Towards self-drilling bolts

ALONG with an effort to develop technology such as continuous haulage to speed up development drivage, Voest Alpine Mining and Tunnelling and Sandvik’s Mineral Ground Tools division is also working on a new self-drilling bolt.
Towards self-drilling bolts Towards self-drilling bolts Towards self-drilling bolts Towards self-drilling bolts Towards self-drilling bolts


Staff Reporter

The Sandvik Mining Construction subsidiaries are developing the new bolt to speed up the roof and rib bolt installation process. Currently bolt installation is a two-step process involving drilling the hole, withdrawing the bit and then inserting the bolt.

Self-drilling bolts are simply driven into the strata and left, as a separate drill to drive the pilot hole is not needed. Leaving out this second stage can significantly speed up the bolting phase of development and bord and pillar mining.

Much work is currently underway into research to develop a self-drilling bolt solution. Other organisations – including bolt manufacturers and research groups – are currently working on variants of self-drilling bolts. These include hollow self-drilling bolts that allow resin for setting the bolt to be introduced via the bolt itself, but at the moment these bolts are expensive.

Geotechnical consultant Ross Seedsman came up with the bolt invention which has been named the DTG bolt (drillable, tensionable and groutable). Sandvik was approached to develop the idea into a commercial product.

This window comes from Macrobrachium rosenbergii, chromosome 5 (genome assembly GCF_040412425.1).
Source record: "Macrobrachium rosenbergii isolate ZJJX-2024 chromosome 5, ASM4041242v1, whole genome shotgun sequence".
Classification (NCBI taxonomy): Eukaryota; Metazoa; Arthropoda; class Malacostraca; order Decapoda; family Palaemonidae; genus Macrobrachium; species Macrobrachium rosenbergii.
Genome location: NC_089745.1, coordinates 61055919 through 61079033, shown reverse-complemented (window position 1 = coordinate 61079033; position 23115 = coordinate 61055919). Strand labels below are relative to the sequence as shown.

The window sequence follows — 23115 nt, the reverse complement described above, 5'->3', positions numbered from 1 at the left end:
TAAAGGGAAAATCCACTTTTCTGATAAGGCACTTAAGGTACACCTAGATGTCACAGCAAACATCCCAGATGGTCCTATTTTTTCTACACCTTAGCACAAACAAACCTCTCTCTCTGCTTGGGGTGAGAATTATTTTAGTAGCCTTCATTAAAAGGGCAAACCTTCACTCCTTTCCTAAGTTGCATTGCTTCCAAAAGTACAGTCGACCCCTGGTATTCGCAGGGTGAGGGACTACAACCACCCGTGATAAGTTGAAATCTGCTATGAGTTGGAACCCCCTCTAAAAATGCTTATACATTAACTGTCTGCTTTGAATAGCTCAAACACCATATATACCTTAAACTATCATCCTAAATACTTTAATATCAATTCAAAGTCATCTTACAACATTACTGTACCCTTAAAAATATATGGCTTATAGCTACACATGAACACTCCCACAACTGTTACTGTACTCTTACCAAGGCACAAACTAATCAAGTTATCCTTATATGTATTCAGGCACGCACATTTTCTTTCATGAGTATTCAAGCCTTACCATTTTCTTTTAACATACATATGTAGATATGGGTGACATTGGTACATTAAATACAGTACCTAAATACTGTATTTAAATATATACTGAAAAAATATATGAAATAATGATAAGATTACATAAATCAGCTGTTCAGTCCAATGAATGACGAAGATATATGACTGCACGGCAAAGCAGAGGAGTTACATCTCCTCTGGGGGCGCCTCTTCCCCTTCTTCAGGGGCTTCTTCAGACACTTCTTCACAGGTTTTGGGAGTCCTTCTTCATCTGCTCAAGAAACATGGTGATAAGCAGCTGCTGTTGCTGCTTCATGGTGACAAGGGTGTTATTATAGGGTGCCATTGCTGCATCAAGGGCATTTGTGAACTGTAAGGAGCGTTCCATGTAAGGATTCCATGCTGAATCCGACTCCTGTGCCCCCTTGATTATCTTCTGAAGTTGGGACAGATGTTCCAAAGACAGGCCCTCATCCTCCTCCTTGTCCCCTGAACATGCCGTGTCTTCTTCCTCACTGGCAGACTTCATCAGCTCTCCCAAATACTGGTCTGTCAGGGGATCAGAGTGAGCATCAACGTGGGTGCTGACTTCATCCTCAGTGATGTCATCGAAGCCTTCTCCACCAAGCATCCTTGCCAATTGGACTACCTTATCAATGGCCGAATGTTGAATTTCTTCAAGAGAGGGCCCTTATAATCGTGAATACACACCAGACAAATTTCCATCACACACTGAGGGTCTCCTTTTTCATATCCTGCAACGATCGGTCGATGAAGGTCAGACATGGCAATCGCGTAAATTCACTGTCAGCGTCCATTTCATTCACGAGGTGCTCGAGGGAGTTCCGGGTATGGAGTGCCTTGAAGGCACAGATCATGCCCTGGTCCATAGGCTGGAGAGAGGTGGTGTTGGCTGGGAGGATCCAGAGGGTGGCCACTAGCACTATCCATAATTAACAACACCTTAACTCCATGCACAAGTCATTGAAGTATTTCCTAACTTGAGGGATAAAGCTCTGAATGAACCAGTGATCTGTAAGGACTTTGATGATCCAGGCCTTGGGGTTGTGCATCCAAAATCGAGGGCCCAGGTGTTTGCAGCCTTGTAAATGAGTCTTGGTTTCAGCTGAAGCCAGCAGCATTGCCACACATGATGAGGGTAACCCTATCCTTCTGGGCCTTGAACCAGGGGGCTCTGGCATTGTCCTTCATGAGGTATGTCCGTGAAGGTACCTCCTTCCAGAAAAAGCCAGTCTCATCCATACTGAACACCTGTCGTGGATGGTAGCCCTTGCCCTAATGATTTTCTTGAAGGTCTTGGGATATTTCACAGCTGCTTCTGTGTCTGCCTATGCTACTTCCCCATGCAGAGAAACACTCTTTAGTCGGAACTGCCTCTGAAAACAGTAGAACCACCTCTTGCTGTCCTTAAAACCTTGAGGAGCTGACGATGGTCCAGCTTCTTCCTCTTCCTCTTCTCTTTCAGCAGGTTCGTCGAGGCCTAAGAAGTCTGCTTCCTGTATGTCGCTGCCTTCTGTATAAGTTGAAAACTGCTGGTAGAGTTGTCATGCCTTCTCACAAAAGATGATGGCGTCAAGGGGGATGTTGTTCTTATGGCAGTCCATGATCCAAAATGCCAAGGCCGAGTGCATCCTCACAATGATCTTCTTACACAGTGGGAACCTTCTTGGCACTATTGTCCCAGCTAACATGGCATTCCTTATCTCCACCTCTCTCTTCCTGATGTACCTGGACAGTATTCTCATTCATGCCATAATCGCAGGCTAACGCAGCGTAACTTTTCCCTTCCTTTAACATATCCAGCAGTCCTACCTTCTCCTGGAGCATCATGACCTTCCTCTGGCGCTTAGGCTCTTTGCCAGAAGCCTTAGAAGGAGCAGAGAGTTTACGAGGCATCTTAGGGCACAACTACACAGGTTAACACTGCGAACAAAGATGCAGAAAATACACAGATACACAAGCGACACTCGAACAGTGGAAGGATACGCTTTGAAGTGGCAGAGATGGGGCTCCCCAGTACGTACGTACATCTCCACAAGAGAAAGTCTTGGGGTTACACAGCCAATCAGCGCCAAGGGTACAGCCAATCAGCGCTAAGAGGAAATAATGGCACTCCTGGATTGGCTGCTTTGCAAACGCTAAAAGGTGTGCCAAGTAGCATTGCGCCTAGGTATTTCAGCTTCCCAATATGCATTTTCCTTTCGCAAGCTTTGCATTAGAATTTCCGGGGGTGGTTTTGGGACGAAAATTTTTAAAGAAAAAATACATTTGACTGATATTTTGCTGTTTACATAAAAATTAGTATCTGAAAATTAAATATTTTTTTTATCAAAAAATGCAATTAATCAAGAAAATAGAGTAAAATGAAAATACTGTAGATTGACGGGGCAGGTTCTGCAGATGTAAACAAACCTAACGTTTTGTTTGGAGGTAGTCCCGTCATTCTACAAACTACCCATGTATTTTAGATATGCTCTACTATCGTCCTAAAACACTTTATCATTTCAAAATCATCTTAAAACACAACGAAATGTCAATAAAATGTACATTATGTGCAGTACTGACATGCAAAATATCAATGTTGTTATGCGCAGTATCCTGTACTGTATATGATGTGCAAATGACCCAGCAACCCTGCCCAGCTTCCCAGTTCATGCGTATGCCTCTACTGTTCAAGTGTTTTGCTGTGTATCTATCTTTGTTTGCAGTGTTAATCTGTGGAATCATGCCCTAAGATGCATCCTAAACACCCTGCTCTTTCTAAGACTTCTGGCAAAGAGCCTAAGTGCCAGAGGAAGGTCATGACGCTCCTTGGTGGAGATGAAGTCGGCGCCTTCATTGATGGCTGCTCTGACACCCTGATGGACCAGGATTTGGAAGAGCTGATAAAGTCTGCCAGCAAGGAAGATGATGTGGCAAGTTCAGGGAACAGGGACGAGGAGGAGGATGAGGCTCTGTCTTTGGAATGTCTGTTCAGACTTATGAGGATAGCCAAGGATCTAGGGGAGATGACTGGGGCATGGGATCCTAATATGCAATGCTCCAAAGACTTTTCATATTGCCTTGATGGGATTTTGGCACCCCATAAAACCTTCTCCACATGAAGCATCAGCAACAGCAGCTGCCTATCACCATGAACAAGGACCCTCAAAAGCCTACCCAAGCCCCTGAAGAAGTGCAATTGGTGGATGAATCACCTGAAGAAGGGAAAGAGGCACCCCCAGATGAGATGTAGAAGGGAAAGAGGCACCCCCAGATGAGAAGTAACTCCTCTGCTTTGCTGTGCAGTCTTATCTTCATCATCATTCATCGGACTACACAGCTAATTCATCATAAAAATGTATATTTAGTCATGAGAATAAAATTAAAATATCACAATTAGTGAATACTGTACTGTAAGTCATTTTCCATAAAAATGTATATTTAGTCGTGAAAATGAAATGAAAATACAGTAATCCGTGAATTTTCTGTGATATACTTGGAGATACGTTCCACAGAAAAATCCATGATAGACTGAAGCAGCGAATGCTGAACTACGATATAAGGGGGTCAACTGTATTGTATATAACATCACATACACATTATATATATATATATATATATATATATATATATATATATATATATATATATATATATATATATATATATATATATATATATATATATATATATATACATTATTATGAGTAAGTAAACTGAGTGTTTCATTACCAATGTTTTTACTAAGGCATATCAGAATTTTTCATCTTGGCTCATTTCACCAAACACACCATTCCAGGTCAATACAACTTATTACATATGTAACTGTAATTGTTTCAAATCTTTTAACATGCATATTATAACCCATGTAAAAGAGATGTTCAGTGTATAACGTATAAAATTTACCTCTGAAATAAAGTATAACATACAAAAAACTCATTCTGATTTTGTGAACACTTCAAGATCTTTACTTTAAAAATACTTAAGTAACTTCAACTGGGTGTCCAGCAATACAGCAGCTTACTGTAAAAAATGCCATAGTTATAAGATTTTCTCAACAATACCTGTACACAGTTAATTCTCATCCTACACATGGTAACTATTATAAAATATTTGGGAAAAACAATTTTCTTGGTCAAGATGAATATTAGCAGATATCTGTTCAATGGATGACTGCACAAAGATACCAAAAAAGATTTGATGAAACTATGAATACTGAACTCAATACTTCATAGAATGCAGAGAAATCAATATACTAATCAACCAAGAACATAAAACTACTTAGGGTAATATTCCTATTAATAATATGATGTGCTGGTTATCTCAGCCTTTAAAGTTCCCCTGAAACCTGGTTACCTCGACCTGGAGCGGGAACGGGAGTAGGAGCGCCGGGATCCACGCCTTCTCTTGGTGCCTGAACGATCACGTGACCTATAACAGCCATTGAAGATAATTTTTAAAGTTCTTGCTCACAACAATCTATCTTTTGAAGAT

Using a standard bolt, the DTG bolt involves an integral drilling bit and wedge ahead of an expansion shell anchor. A plastic tube surrounds the bolt and allows circulation of drill fluids, the necessary force to set the anchor, and access for grout during or after installation.

The design allows for immediate pre-tension against a proven anchoring system, full encapsulation, and long-term corrosion resistance. The use of standard bolting hardware will keep the costs lower than the alternatives.

Preliminary lab pull tests have been completed into concrete with the bolt standing up to 10 tonne tests.

Sandvik estimates the biggest immediate wins can be achieved if the new bolt is used in ribs – perhaps delivering a time saving of 50% or more. Single pass also means the current difficulties experienced when inserting resin and bolts in fractured conditions will be avoided.

Further work is underway to refine certain elements such as the anchor arrangement with in-situ trials estimated at three to six months away.

The company is currently in the phase of getting industry feedback on how the bolt should be implemented into the development process.